11:50 a.m.: A new taxi company is in town.
But don't think you'll be able to hail it on Fifth Avenue South.
Naples City Council this afternoon approved a request to allow the Blue Pelican, a water shuttle, to operate out of the Naples City Dock.
The Blue Pelican will call Naples City Dock home. From there the boat will cruise to the Naples Bay Resort and Bayfront Inn.
The last stop — before the shuttle heads back to the City Dock — is the Boathouse Restaurant, a historical landmark.
11:45 a.m.: Sweet Liberty can now call the City Dock home.
Naples City Council approved a request to allow the Sweet Liberty to permanently operate out of the City Dock, even though its carrying capacity is significantly larger than the capacity allowed in the city code.
Sweet Liberty has a capacity of 49 passengers, according to a report Roger Jacobsen, the city's code and harbor manager.
City code allows restricted charter boats to have eight passengers. Unrestricted charter boats are limited by capacity by the Coast Guard certificate of inspection in conjunction with location and parking requirements.
The company received the certificate of inspection, and an earlier action by Naples City Council opened up more parking at the City Dock for the boat.
The Sweet Liberty has been temporarily operating from the City Dock under a permanent displacement designation.
11:34 a.m.: A new fee structure at the Naples City Docks could mean new fees for dock tenants.
But tenants shouldn't expect to see an increase, or decrease, anytime soon. Code and Harbor Manager Roger Jacobsen said the city has no intention of changing the current fees.
Naples residents currently pay $11 per foot a month, while non-residents pay $13 per foot per month.
The new fee structure would allow the city to change the fees based on a number of factors, including the economy, as long as it falls in a predetermined range. That range – $8 to $16 per foot – would be the same for both residents and nonresidents.
Differential rates would still be applied, however, if tenants rates are changed.
There's no change to commercial rates, but charter boats will now have to pay an additional $50 a month , instead of $100 a month. The $500 application review fee has been removed from the fee structure.
11 a.m.: Naples City Council this morning approved a $320,000 contract for a new HVAC system at the city's utilities administration and operations building.
The city has had issues with the air conditioning system since it was first installed in December 1998. The system was originally engineered to use reclaimed water as a primary source for cooling.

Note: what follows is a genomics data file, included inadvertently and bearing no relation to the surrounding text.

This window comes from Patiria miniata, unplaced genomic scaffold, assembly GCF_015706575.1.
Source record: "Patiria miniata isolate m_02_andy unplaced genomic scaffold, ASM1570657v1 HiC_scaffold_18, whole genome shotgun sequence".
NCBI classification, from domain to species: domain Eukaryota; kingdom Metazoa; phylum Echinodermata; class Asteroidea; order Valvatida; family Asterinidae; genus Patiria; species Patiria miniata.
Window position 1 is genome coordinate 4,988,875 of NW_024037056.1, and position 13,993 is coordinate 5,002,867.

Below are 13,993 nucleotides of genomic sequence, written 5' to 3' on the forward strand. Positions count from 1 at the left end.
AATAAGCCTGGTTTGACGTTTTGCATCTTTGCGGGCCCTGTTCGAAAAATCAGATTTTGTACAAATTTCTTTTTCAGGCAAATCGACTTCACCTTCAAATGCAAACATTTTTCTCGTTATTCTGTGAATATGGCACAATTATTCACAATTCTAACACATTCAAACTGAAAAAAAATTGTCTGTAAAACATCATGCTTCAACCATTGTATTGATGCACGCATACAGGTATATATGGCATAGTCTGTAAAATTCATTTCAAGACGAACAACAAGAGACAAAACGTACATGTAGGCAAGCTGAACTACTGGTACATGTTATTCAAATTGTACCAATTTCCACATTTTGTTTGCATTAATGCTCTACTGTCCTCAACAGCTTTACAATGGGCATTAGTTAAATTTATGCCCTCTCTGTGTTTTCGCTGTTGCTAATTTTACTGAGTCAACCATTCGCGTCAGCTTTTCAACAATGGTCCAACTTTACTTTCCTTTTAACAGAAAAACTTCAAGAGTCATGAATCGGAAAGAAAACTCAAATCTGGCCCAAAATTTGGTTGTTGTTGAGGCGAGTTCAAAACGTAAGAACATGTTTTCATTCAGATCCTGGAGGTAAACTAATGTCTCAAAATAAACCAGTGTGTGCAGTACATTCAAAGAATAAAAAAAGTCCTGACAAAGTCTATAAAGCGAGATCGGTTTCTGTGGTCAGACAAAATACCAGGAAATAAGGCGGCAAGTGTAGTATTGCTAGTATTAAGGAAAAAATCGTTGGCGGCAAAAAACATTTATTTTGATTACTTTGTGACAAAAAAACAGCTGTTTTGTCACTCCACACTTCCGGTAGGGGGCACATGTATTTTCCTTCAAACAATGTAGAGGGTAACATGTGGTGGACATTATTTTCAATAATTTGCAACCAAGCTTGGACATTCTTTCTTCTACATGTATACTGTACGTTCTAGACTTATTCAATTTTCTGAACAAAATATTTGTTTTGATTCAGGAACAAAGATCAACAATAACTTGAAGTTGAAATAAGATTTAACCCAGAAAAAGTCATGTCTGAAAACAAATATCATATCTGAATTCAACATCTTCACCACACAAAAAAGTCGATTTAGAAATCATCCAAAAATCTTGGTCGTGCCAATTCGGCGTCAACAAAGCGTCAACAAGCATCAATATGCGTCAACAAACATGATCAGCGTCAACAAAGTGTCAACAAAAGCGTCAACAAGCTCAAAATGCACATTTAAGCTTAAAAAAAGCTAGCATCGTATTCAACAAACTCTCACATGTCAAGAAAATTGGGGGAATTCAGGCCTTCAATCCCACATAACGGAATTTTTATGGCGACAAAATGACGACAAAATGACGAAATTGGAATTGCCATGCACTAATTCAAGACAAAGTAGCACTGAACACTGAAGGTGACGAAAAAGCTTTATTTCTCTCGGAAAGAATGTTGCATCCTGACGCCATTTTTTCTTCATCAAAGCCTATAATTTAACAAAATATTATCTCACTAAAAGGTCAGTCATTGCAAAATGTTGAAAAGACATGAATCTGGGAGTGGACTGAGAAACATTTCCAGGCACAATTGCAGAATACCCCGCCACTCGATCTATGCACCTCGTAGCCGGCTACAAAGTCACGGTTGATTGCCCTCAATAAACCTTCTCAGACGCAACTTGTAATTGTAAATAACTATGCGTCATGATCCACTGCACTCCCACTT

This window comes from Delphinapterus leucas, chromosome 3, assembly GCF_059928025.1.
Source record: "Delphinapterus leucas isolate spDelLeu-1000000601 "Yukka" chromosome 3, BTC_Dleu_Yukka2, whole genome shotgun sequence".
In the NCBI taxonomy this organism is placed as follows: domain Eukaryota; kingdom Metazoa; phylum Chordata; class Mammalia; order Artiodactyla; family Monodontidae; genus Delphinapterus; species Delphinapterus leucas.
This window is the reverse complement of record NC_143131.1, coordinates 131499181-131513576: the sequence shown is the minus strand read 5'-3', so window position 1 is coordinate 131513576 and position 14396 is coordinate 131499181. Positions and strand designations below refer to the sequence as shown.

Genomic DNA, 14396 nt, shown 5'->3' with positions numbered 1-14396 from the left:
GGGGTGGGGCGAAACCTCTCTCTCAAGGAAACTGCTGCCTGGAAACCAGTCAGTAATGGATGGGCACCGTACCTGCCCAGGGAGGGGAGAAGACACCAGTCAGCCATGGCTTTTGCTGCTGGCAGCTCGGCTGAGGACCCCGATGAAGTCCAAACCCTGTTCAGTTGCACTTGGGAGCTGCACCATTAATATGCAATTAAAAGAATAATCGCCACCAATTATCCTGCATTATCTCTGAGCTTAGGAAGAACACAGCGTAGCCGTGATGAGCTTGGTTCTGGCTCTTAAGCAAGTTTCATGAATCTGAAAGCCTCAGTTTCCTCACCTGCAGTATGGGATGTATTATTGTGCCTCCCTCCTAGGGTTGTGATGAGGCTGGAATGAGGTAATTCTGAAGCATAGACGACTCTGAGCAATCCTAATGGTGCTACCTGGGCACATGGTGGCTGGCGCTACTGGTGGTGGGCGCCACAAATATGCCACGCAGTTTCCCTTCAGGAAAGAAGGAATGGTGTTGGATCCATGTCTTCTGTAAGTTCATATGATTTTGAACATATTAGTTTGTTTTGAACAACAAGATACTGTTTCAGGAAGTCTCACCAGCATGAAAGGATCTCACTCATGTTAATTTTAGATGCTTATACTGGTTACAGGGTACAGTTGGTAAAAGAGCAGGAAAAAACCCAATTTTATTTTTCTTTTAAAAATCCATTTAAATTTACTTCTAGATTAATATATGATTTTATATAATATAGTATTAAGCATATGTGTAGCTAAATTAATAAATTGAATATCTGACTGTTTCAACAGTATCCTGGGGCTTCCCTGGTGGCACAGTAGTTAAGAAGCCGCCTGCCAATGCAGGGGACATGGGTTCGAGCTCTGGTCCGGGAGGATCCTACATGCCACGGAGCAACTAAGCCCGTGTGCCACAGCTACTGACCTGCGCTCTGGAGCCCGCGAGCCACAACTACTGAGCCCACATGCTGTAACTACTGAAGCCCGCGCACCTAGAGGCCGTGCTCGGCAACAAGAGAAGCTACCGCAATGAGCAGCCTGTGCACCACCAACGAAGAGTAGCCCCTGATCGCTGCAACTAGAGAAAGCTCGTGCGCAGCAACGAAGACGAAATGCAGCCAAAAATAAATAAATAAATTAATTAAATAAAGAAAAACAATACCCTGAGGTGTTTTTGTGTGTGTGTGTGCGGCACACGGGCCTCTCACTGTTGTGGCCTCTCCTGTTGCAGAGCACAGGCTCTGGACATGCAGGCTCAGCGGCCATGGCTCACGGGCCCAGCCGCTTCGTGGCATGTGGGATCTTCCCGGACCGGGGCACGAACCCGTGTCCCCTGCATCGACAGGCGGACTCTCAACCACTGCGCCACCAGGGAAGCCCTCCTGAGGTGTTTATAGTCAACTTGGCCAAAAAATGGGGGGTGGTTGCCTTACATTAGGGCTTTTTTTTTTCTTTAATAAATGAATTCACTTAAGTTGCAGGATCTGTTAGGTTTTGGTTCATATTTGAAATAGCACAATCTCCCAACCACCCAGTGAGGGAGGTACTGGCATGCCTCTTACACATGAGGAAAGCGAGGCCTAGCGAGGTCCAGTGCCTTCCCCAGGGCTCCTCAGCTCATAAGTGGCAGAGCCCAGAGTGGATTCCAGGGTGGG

The building is one of three buildings on Riverside Circle to be undergoing changes to its heating and cooling system.
9:45 a.m.: More music is coming to Fifth Avenue South.
Naples City Council this morning approved a live entertainment permit for The Jolly Cricket, a new restaurant and pub on Fifth Avenue South.
The restaurant, 720 Fifth Ave. S., will, will be allowed to have a maximum of four musicians performing inside the restaurant from 6 p.m. until 10 p.m. Sunday through Thursday; and from 7 p.m. until 11 p.m. Friday and Saturday. The permit allows the restaurant to keep the front doors open during performances.
The Jolly Cricket is scheduled to open for business 4 p.m., Oct. 28.
9:30 a.m.: Get ready to rock.
Naples City Council this morning voted 5-2 to allow the Garden of Hope and Courage to hold the Naples Music Festival on Third Street South.
Councilwoman Dee Sulick and Councilman Bill Willkomm cast the dissenting votes.
The concert is scheduled for 4 p.m., March 21. The 2010 event will be the fourth Naples Music Festival fundraiser. The event occurs every two years, with the last one occurring in March 2008.
The event will consist of two performance stages, one on Third Street South and Broad Avenue South and a second at Third Street South and 13th Avenue South. The stages will face each other.
This event is not free to the public. The event requires individuals to purchase VIP tickets, $350 a person, or general admission tickets, $40, in order to access the event.
The event is scheduled to go until 10 p.m.
9:10 a.m.: One of the oldest shows is back.
Naples City Council this morning approved the annual Naples National Art Festival at Cambier Park. The annual event will be held on February 20 and 21.
The event means Eighth Street South from Eighth Avenue South to the alley will be closed.
The Naples National Art Festival is a fine art and craft show that boasts 192 booths on Eight Street South from Eight Avenue South. Five entertainment groups are scheduled to perform each day at the Cambier Park band shell from 11 a.m. until 4 p.m.
Parking will be available at the city's two parking garages and parking lots in the area. Event organizers do ask for a donation for the event.
The city anticipates about 20,000 people will attend the event during the weekend.
9:10 a.m.: Pull out your pom-poms.
Naples City Council this morning approved the annual Naples High School homecoming parade. The parade is scheduled for 4 p.m., Nov. 13. The annual event requires street closures.
The parade begins at Third Street South and Broad Avenue South. It will then travel to Fifth Avenue South, where it will go up the street to Eighth Street South. The event means Fifth Avenue South, and its supporting streets, will be closed during the parade.
The parade is expected to take 15 minutes, and officials project about 200 people will be in attendance.
8:30 a.m.: Naples Mayor Bill Barnett declares Nov. 9 World Orphans Day in the city of Naples. The proclamation is one of two announcements this morning. City Manager Bill Moss will also be giving out the employee service awards. These awards honor employees who have been with the city for several years.